Sher and colleagues suggested that there was an association between duration of antiandrogen therapy and the likelihood of AAWR . The median duration of antiandrogen use for patients with a PSA decline greater than 50% from the baseline was 25 months versus 16 months of those nonresponders (p value = 0.012). Figg et al reported that patients who responded to flutamide withdrawal received the agent for a longer period (2.33 years) than the non-responders (1.54 years) . These differences were not statistically significant. The study from Herrade et al did not show the significant association between the duration of its use and withdrawal response . The median months for initial hormone therapy were 19 months for the responders and 16.5 months for the non-responders (p = 0.41). There are no clear "predictors" of AAWR.
Molecular mechanisms of antiandrogen withdrawal response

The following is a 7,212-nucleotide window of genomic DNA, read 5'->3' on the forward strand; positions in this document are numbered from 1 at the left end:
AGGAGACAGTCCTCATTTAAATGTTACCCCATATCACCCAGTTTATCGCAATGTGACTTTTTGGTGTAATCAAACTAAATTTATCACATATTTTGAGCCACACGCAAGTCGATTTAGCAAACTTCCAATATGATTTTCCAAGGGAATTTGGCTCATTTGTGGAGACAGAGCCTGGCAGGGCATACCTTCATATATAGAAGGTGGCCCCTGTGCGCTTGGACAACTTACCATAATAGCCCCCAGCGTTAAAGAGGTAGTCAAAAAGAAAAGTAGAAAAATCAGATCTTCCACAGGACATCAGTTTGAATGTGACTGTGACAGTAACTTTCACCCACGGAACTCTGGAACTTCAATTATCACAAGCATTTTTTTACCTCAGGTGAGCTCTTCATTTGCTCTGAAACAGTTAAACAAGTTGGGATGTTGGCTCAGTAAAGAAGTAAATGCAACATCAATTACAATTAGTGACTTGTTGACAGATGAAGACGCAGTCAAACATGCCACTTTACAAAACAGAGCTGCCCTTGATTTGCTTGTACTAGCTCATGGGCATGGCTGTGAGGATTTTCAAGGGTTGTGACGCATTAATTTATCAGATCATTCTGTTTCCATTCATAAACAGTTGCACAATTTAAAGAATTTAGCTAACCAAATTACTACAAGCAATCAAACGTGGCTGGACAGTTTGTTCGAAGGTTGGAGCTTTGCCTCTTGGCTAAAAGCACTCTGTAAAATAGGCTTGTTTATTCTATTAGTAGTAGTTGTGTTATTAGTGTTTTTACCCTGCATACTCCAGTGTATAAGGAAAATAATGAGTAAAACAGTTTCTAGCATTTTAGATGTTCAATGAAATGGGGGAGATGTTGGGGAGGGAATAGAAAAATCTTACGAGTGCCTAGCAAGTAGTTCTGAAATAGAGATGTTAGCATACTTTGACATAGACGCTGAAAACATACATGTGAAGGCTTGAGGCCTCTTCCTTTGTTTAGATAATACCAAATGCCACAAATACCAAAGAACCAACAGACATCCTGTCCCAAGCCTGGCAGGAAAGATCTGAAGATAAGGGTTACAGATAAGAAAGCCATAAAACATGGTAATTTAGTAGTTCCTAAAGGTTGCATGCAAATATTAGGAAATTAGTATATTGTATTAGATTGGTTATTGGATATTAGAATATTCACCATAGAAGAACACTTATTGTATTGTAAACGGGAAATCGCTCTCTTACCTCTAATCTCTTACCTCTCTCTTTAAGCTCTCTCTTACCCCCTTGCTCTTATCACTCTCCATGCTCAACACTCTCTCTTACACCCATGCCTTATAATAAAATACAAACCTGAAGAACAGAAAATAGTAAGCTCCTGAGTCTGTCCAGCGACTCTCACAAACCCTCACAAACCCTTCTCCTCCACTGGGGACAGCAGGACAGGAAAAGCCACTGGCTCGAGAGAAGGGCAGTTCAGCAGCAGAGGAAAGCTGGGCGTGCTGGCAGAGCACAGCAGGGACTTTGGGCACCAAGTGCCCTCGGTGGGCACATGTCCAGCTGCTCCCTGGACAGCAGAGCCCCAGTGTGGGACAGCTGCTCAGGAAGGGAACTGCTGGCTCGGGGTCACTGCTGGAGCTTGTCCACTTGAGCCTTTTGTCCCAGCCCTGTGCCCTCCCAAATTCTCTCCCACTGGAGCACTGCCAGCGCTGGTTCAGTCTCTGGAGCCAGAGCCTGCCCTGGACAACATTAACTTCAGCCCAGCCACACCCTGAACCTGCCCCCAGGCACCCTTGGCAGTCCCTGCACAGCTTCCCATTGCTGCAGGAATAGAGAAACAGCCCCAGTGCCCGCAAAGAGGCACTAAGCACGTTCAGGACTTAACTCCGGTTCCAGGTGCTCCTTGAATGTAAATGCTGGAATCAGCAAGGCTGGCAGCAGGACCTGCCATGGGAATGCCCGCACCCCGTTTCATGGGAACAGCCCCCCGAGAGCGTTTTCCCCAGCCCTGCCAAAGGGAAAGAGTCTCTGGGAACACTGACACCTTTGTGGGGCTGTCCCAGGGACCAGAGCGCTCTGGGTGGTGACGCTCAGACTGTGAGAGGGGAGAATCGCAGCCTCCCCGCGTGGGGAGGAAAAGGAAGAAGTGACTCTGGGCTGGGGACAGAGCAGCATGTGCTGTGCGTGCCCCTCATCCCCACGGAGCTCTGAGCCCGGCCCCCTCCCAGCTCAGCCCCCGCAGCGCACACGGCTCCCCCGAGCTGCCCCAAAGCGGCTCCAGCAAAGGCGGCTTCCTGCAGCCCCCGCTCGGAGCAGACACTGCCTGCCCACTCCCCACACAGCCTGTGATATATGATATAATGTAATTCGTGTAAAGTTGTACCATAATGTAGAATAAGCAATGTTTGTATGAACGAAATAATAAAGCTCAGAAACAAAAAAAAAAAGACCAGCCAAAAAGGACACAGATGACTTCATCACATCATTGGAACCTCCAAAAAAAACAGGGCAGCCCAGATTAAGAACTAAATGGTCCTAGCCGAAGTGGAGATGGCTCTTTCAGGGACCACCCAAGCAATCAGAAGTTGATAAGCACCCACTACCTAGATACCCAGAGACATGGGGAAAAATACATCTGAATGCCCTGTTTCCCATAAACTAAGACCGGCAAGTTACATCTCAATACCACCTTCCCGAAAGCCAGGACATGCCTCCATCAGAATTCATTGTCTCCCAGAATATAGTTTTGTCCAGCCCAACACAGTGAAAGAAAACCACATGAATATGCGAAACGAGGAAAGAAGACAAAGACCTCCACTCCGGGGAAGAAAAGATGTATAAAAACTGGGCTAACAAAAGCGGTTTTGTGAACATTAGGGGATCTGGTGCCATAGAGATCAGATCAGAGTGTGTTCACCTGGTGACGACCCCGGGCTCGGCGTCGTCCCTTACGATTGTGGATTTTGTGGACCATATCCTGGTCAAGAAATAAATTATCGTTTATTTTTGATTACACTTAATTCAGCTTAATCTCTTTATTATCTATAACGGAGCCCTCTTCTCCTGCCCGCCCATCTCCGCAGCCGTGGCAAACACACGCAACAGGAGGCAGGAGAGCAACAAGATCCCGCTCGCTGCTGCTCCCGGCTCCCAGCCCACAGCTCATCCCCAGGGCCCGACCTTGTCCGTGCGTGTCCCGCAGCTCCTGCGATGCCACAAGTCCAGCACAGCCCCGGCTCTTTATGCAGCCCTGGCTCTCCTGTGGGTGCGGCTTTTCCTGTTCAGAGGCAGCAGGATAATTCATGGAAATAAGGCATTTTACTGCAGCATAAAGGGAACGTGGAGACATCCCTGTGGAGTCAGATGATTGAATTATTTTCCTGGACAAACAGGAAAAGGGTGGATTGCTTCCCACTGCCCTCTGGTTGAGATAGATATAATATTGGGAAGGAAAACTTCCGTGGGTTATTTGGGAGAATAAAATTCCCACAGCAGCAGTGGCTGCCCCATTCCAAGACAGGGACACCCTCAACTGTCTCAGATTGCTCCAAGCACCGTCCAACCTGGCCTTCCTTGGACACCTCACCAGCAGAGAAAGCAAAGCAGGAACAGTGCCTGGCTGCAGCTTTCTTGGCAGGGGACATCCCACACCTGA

It has also been suggested that antiandrogens may stimulate a non-androgen receptor pathway. Lee et al showed that hydroxyflutamide can activate the mitogen-activated protein (MAP) kinase pathway independent of androgen receptor . They showed by immunohistochemical analysis a significant increase of activated MAP kinase in prostate tumors from patients receiving hydroxyflutamide. In vitro hydroxyflutmamide induced rapid activation of ras/MAP kinase pathway in human prostate cancer DU145 cells (which lack the androgen receptor) as well as in CWR22 and PC-3AR2 androgen receptor positive cells lines, indicating that the activation did not require androgen receptor. Furthermore, an epidermal growth factor receptor inhibitor or neutralizing antibody could obliterate this hydroxyflutamine-mediated activation of MAP kinase pathway. They suggested that antiandrogen, hydroxyflutamide could initiate the activation via a membrane-initiated, non-androgen receptor-mediated action, providing alternative pathway that might contribute to the withdrawal syndrome. However, there is no report of other nonsteroidal antiandrogen, bicalutamide and nilutamide, having such stimulatory effect on the MAP kinase pathway, limiting the generalizability of this finding.